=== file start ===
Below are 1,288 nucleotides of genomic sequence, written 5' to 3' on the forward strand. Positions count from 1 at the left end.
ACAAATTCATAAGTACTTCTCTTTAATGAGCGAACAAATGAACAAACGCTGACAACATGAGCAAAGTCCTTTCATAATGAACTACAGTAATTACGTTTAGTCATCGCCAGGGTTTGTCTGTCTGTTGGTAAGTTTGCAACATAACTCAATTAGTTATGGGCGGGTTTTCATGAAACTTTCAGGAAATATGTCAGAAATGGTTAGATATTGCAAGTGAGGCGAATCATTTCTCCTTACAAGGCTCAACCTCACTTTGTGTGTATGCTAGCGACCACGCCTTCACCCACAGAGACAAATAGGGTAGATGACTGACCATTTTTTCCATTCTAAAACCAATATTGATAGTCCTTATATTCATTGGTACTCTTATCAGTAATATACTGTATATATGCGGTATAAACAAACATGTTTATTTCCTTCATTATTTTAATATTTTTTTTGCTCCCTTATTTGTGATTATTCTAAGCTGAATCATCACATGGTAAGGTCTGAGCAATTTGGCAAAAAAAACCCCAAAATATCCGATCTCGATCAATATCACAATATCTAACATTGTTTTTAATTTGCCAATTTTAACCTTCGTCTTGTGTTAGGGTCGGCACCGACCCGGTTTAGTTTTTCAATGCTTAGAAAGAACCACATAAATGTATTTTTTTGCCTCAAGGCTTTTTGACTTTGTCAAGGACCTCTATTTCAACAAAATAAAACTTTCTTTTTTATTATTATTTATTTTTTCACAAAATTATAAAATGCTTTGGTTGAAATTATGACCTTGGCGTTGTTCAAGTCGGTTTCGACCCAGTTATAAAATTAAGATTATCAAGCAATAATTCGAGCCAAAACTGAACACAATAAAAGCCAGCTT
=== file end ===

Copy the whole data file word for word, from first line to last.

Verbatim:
Below are 1,288 nucleotides of genomic sequence, written 5' to 3' on the forward strand. Positions count from 1 at the left end.
ACAAATTCATAAGTACTTCTCTTTAATGAGCGAACAAATGAACAAACGCTGACAACATGAGCAAAGTCCTTTCATAATGAACTACAGTAATTACGTTTAGTCATCGCCAGGGTTTGTCTGTCTGTTGGTAAGTTTGCAACATAACTCAATTAGTTATGGGCGGGTTTTCATGAAACTTTCAGGAAATATGTCAGAAATGGTTAGATATTGCAAGTGAGGCGAATCATTTCTCCTTACAAGGCTCAACCTCACTTTGTGTGTATGCTAGCGACCACGCCTTCACCCACAGAGACAAATAGGGTAGATGACTGACCATTTTTTCCATTCTAAAACCAATATTGATAGTCCTTATATTCATTGGTACTCTTATCAGTAATATACTGTATATATGCGGTATAAACAAACATGTTTATTTCCTTCATTATTTTAATATTTTTTTTGCTCCCTTATTTGTGATTATTCTAAGCTGAATCATCACATGGTAAGGTCTGAGCAATTTGGCAAAAAAAACCCCAAAATATCCGATCTCGATCAATATCACAATATCTAACATTGTTTTTAATTTGCCAATTTTAACCTTCGTCTTGTGTTAGGGTCGGCACCGACCCGGTTTAGTTTTTCAATGCTTAGAAAGAACCACATAAATGTATTTTTTTGCCTCAAGGCTTTTTGACTTTGTCAAGGACCTCTATTTCAACAAAATAAAACTTTCTTTTTTATTATTATTTATTTTTTCACAAAATTATAAAATGCTTTGGTTGAAATTATGACCTTGGCGTTGTTCAAGTCGGTTTCGACCCAGTTATAAAATTAAGATTATCAAGCAATAATTCGAGCCAAAACTGAACACAATAAAAGCCAGCTT